“The damage that can be done by an idle car, though, isn’t limited to just the vehicle itself.  Idle cars produce emissions that have been found to negatively affect respiratory health. Vehicle exhaust also contributes to unhealthy air quality and the presence of smog.  These factors have resulted in ailments like asthma, emphysema and chronic bronchitis, and even premature death. Children and the elderly have been affected the most, but the environment itself is also impacted. Idle vehicles emit pollutants like carbon dioxide. An engine that idles for 10 minutes yields 90 grams of this gas and consumes 0.14 liters of fuel, (commercial vehicles produce even more). These fumes could be greatly reduced if all cars stopped idling their engines by a minute less every day. Widespread practices like these will help to decrease pollution in the air and the threat of global warming” .

  • International Registration Plan

    The International Registration Plan is a registration reciprocity agreement among states of the United States, the District of Columbia and provinces of Canada providing for payment of license fees on the basis of fleet distance operated in various jurisdictions.

    Registration is required; according to the Plan under section 204, all apportionable vehicles, which means any vehicle except for recreational vehicles, vehicles displaying restricted plates, city pick-up and delivery vehicles, buses used in transportation of chartered parties, and government-owned vehicles, used or intended for use in two or more member jurisdictions that allocate or proportionally register vehicles and is used for the transportation of persons for hire or designed, used or maintained primarily for the transportation of property and:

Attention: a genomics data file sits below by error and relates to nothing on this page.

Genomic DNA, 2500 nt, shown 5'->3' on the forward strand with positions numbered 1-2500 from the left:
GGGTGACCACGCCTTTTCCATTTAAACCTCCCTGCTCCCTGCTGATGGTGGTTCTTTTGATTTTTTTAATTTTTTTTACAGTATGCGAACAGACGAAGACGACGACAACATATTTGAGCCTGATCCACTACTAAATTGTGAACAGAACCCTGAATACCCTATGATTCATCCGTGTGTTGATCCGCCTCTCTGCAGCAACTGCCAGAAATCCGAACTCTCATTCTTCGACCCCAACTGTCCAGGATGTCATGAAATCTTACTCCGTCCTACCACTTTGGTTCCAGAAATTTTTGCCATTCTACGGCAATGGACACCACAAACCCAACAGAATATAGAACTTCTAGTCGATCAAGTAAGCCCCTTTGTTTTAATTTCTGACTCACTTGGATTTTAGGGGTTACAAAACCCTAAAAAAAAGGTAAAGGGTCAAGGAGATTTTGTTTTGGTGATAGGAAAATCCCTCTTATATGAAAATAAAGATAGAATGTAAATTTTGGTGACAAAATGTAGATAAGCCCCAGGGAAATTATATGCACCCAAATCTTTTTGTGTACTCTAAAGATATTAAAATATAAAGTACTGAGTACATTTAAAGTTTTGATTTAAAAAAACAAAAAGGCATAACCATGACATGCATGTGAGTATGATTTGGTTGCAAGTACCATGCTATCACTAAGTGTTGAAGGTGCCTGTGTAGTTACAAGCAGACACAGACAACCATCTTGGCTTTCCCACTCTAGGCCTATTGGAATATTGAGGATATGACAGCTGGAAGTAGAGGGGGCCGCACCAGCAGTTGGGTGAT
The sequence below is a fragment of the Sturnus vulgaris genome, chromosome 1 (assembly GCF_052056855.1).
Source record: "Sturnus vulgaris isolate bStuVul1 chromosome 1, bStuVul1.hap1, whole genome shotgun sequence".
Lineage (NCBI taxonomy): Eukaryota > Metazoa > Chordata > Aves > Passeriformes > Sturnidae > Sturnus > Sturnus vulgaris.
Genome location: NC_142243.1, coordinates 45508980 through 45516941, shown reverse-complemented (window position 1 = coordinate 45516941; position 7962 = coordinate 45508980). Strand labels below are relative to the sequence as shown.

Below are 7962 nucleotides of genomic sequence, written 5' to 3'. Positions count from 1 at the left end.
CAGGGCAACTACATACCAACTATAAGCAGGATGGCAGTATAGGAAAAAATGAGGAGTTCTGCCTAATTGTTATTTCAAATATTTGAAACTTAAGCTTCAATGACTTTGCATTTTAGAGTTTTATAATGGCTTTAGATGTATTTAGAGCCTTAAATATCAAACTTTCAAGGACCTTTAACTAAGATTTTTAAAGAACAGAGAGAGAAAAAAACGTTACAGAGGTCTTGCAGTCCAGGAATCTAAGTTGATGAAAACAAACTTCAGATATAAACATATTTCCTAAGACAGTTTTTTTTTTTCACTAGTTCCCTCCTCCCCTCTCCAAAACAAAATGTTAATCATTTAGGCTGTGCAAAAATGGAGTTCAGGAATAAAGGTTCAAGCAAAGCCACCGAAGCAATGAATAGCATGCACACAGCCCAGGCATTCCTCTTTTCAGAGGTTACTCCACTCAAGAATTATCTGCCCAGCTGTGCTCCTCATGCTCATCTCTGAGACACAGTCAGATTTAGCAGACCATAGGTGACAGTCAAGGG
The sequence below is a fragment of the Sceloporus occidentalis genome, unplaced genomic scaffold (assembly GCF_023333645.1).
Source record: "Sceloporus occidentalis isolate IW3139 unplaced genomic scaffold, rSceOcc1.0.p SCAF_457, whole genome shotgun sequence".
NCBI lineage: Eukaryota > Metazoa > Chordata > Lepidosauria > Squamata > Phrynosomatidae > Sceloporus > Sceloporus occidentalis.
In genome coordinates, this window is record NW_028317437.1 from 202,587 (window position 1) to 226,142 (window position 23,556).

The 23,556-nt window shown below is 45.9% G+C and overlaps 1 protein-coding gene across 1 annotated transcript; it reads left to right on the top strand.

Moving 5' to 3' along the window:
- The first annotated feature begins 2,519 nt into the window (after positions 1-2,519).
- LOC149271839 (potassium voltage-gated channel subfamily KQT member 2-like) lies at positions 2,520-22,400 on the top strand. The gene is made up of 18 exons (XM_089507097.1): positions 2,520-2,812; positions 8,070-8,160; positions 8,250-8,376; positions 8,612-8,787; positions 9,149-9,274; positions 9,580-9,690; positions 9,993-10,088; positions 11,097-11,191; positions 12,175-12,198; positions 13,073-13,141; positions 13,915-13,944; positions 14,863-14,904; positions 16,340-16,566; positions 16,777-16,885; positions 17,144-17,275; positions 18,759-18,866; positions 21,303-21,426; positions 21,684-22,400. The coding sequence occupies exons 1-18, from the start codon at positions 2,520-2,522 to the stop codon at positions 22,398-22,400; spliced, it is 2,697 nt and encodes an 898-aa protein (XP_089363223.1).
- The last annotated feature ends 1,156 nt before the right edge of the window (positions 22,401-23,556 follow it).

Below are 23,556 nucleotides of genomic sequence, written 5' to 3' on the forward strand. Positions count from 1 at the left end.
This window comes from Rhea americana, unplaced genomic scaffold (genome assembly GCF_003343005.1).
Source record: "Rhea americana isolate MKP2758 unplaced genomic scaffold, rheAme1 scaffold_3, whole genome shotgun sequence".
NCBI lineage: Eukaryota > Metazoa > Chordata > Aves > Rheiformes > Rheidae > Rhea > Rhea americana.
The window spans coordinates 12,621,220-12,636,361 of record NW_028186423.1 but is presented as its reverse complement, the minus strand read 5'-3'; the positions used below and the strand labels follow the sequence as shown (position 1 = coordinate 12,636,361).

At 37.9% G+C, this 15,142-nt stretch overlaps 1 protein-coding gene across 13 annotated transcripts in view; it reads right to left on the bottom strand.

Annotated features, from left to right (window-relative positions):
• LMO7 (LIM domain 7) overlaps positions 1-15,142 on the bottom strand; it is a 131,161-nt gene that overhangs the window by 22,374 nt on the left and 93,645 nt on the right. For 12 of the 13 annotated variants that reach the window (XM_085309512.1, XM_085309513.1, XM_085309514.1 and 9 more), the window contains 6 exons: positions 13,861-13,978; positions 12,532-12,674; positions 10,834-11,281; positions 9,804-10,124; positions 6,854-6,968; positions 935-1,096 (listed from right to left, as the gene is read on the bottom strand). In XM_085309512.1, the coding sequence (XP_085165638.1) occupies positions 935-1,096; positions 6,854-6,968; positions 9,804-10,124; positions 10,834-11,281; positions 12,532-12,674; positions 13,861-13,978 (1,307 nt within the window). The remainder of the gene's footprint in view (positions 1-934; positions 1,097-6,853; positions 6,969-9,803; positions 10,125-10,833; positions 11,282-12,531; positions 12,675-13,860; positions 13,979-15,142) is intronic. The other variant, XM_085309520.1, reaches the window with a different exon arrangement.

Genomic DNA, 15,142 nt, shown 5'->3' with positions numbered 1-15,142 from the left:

- is a power unit having two axles and a gross vehicle weight or registered gross vehicle weight in excess of 26,000 pounds or 11,793.401 kilograms; or

    - is a power unit having three or more axles, regardless of weight; or

    - is used in combination, when the weight of such combination exceeds 26,000 pounds or 11,793.401 kilograms gross vehicle weight.

    Trucks and truck tractors, and combinations of vehicles having a gross vehicle weight of 26,000 pounds or 11,793.401 kilograms or less and buses used in transportation of chartered parties may be proportionally registered at the option of the registrant.